"The message we preach is given by God for all people and consists in nothing other than the free gift of grace offered in Christ Jesus, with the universal call to repentance and faith in him. To deny people entry to hear this life-giving message and to receive this life-giving ministry would be a fundamental betrayal of Christ and the Gospel," the letter said. "Sincere Christian churches and organizations could not do this, and as Christian leaders, we would be compelled to resist any such Act of Parliament vigorously."

The letter posted online also asks the leaders of a church or organization in the U.K. to consider signing the letter. 

Earlier this month, Nadhim Zahawim the U.K.'s vaccine minister, told the BBC: "It's only right that we look at all these options that are available to us to take our lives back."  

Johnson has signaled he would be open to the idea of COVID passports. However, more than 70 members of Parliament from both the Conservative and opposition parties have criticized the plan, arguing that demanding medical information in order to take part in local community life was discriminatory and divisive," according to the network

Apparently, the British public also has concerns about potential discrimination and surveillance issues should the vaccine passports be approved. 

Around four in ten adults believe unvaccinated people will be discriminated against, according to research from the University of Bristol and King's College London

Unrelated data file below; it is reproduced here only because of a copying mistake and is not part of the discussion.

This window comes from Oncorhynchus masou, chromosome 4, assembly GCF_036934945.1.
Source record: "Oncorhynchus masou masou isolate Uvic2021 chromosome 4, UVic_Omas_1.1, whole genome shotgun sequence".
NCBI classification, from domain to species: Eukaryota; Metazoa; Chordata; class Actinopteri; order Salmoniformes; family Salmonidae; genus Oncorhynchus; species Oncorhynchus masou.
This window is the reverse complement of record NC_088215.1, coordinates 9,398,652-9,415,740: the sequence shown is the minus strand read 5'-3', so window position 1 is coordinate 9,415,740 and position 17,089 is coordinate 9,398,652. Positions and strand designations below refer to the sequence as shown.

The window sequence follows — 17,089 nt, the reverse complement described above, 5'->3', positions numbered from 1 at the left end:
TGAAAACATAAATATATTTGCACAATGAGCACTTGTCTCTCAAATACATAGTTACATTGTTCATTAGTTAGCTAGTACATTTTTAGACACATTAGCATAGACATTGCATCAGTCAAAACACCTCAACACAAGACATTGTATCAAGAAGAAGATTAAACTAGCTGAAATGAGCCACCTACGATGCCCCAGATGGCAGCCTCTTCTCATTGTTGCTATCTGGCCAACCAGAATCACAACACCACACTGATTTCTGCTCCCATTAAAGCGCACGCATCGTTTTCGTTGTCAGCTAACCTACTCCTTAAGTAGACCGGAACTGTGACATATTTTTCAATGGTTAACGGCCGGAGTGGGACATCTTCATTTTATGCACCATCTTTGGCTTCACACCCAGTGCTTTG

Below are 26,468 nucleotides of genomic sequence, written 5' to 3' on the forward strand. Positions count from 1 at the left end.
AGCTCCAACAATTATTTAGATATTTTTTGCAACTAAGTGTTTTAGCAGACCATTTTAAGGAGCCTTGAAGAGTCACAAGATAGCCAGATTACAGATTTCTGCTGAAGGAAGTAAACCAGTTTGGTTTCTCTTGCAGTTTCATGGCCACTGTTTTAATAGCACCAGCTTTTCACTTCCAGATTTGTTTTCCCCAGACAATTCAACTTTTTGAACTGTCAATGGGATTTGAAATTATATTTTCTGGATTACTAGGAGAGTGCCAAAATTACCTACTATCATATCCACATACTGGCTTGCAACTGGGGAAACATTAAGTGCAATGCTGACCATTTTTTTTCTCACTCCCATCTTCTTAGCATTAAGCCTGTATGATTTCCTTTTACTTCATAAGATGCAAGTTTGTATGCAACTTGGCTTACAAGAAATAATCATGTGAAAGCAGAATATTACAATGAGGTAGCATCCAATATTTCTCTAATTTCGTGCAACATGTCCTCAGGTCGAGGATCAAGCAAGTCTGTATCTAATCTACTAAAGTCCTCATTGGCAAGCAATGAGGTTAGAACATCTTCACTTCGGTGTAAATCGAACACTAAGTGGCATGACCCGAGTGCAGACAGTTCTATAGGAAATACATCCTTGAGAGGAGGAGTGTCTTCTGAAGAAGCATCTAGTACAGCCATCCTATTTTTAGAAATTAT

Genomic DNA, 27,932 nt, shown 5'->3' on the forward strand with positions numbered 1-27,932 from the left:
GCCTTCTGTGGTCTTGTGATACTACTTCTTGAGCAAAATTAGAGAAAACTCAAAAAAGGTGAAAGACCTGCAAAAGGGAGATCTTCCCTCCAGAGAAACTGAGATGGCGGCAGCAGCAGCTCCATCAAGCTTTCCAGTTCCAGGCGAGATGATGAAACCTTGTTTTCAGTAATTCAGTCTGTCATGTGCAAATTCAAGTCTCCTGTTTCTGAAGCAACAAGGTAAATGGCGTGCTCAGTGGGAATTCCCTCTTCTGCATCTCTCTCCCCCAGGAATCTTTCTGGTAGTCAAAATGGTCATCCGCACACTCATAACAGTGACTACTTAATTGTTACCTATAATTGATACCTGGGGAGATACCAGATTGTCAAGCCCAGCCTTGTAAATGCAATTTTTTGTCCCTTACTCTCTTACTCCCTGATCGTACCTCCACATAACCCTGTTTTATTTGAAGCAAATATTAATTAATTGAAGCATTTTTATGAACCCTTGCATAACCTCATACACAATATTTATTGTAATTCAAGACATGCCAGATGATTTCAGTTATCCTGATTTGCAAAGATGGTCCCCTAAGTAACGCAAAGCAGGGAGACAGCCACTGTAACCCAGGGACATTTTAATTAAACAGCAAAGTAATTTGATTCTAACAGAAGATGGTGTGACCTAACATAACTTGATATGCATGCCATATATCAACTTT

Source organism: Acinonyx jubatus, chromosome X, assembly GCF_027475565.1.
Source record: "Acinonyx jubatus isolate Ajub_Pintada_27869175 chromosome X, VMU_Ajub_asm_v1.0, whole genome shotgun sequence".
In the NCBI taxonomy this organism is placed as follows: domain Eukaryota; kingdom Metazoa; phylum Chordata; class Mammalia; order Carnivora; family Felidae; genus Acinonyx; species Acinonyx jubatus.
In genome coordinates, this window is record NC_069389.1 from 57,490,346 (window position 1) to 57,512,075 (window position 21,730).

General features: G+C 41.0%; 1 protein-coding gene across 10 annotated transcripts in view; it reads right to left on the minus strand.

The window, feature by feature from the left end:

• 39 percent of the public believe unvaccinated people will face discrimination
  • 44 percent predict that vaccination passports will be sold on the black market
  • 25 percent think vaccine passports will reduce our civil liberties – but 50 percent think they won't negatively affect personal freedoms
  • 22 percent believe vaccine passports will be used by the government for surveillance – but double this proportion, 45 percent, think they will not. People from ethnic minority groups (37 percent) are around twice as likely as white people (21 percent) to think the passports will be used for surveillance

The findings are based on a survey of 2,210 UK adults aged 18 to 75 conducted between 24 and 26 March 2021.

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About The Author

Steve Warren is a senior multimedia producer for CBN News. Warren has worked in the news departments of television stations and cable networks across the country. In addition, he also worked as a producer-director in television production and on-air promotion. A Civil War historian, he authored the book The Second Battle of Cabin Creek: Brilliant Victory. It was the companion book to the television documentary titled Last Raid at Cabin Creek currently streaming on Amazon Prime. He holds an M.A. in Journalism from the University of Oklahoma and a B.A. in Communication from the University of